When the scroll end on the wrist ( begin­ning of the palm) then you have the right size.

 

 

How to hold the violin bow

Simple Violin lessons :

The bow­ing tech­nique (and hold) has gone through many evo­lu­tion­ary stages over the cen­turies. The way in which the bow was hold was depend­ing on the posi­tion of the main body of the instru­ments the weight of the bow and the curve of the bow, and final­ly on each indi­vid­ual play­er and his tech­ni­cal abilities.The last cen­tu­ry the vio­lin bow hold has been man­i­fes­tat­ed into a spe­cif­ic hold, accept­ed by all mod­ern vio­lin schools, that allows a wide spec­trum bow­ing tech­nicks and sound colours

How to hold the violin bow, demonstrated in pictures.

Step 1

Hold pen­cil in you left hand. Place pen­cil on the first crease (knuck­le) of the mid­dle and ring fin­gers on the right hand

holding the violin bow 8
Step 1

 

 

Step 2

Touch the tip of the thump to the pen­cil oppo­site the the mid­dle and ring fin­gers.

Holding the violin bow 1thump and to fingers
step 2

 

Step 3

Turn had over and make sure that the thump stays bent.

step 3
Step 3

 

Step 4

Rest the point­er fin­ger on its side, between the first and sec­ond knuck­le.

holding the violin bow 2
Step 4

 

Step 5

Touch the tip of the last fin­ger on the top of the pen­cil

holding the violin bow last
Step 5

 Step 6

Always remem­ber NEVER bent the thump in the oppo­site direc­tion.

step 5
How to hold the vio­lin bow. step 6

Practise Tips for violin

violin-practice-Limassol
Prac­tice on the vio­lin can get eas­i­er by fol­low­ing few of the prac­tice tips in this arti­cle.

Practice tips for Violin beginners

Prac­tice makes per­fect…” How suit­able is this for the case of vio­lin where the way you are prac­tic­ing real­ly makes the dif­fer­ence. So try from the very begin­ning to estab­lish the right habits by fol­low­ing some of the sim­ple prac­tice tips for vio­lin that you will read below:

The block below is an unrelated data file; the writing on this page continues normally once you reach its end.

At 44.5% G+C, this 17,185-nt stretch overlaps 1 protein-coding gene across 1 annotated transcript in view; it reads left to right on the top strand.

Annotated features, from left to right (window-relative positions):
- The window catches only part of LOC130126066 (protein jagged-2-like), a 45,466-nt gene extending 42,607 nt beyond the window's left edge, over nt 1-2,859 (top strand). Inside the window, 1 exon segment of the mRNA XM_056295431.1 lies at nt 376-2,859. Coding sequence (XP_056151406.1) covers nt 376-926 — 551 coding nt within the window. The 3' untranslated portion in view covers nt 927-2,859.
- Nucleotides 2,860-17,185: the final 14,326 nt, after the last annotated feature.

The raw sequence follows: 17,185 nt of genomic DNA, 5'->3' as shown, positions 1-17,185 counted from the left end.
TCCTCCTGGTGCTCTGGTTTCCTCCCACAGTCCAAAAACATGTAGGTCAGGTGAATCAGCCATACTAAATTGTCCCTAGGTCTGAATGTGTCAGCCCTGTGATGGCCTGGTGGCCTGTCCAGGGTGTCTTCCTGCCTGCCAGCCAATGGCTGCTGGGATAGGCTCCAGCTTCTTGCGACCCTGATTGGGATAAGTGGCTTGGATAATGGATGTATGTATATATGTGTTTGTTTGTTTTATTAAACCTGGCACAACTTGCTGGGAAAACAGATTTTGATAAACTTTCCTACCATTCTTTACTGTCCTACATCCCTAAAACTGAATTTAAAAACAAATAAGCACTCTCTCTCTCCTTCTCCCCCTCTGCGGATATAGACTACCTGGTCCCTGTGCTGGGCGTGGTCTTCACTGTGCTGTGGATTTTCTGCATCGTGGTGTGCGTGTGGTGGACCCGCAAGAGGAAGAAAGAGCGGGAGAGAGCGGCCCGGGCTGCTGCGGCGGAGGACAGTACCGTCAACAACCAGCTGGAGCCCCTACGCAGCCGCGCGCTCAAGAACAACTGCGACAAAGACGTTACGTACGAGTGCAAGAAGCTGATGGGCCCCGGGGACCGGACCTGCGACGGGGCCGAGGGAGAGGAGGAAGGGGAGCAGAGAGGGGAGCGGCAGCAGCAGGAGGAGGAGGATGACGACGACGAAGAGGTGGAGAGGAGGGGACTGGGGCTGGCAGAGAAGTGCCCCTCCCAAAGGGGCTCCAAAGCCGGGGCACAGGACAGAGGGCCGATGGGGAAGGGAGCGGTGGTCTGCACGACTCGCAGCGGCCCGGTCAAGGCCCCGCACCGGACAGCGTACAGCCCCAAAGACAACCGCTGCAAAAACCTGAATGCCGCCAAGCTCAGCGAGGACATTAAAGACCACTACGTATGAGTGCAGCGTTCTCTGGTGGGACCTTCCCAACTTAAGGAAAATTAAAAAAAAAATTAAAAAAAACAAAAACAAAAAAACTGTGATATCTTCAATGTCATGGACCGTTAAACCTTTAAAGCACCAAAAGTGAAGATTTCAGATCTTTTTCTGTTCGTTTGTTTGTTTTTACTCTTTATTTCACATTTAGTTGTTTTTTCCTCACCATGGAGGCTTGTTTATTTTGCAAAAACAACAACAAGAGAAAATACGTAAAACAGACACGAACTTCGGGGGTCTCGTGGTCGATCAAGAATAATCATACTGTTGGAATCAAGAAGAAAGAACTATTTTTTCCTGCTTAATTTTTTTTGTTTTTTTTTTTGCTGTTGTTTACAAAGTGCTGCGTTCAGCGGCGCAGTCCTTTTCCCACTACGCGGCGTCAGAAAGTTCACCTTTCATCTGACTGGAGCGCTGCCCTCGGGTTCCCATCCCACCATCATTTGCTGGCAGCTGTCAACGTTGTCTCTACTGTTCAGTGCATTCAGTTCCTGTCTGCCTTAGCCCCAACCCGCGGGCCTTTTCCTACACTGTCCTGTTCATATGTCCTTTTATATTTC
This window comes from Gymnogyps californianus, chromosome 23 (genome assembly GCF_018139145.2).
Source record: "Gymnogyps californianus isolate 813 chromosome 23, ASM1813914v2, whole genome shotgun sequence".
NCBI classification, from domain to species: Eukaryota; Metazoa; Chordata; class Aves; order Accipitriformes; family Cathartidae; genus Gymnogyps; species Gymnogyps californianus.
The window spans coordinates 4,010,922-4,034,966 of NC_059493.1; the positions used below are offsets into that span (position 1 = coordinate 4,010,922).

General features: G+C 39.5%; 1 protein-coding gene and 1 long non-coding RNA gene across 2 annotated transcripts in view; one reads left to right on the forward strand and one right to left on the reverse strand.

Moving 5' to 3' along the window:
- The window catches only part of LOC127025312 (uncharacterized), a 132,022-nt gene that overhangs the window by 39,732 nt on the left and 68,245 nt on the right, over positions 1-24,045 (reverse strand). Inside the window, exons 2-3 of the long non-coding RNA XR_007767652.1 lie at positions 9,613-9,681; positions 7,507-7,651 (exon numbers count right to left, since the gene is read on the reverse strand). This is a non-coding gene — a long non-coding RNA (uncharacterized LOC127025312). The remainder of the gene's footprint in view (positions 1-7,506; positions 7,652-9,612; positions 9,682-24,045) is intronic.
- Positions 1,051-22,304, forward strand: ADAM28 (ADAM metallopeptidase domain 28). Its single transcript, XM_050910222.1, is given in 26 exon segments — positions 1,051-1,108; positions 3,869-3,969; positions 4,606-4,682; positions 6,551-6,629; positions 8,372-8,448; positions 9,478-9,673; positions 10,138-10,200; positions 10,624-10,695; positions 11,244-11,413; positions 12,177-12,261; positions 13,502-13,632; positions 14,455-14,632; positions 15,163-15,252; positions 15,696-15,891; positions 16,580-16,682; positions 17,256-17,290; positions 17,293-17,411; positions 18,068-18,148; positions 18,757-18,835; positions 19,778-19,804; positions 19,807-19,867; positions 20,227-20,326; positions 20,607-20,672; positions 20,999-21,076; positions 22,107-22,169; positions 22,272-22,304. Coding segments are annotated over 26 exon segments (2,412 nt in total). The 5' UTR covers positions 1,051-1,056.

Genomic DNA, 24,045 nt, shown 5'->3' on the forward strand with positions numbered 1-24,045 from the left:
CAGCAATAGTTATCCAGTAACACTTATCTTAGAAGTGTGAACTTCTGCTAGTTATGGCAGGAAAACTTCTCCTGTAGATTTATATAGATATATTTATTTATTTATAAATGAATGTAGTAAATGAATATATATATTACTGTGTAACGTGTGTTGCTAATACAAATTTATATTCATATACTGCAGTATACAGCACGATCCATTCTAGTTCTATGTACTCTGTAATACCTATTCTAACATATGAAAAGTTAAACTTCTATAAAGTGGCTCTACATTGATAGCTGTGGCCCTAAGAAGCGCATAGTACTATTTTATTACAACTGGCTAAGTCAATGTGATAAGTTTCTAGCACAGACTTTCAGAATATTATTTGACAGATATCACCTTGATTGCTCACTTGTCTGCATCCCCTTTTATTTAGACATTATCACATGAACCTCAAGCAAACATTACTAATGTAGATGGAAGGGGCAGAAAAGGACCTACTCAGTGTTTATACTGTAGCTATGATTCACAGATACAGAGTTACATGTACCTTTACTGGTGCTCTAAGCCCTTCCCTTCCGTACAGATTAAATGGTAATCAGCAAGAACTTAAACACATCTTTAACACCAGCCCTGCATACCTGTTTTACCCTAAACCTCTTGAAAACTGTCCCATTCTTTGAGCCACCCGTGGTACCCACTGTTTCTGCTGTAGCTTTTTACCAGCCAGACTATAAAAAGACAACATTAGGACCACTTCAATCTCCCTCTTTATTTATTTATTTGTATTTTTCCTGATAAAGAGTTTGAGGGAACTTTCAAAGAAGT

- It is always bet­ter to prac­tice every­day in short­er ses­sions instead of once a week (before the les­son) sum­ming up the time for the whole week.
— Make fre­quent breaks. It is sci­en­tif­i­cal­ly proven that we can be in aver­age 25 min­utes absolute­ly con­cen­trat­ed. So be effi­cient for 25 min­utes and then take a 10 minute break.
— Always try to analyse your prac­tice goal in small­er sep­a­rate tasks. I n oth­er words, focus on one ele­ment at a time either it is the left hand posi­tion, cor­rect bow­ing, vibra­to, into­na­tion etc.
— Always make a nice warm up. This could be prac­tic­ing scales, or some of the tech­ni­cal exer­cis­es sug­gest­ed by your teacher, or some of your own exer­cise (be inven­tive) or just lis­ten to some of your favorite music and try to repro­duce it on you vio­lin.
— Always learn from your mis­takes. Iso­late them and cor­rect them in slow­er tem­po being aware of the slight­est detail. Avoid to repeat mis­takes. “Prac­tice is about rep­e­ti­tion and if you repeat wrong…” I.Perlman
— Always try to get some­body lis­ten to the piece you have worked on at the end of your prac­tice ses­sion. If not just make a record­ing and lis­ten to your prac­tice results.
— Play in front of the mir­ror. “What looks nice is usu­al­ly also cor­rect…” I. Galami­an
— “ rep­e­ti­tio est mater stu­dio­rum”. At the end or begin­ning of you prac­tice always play one of your old­er pieces.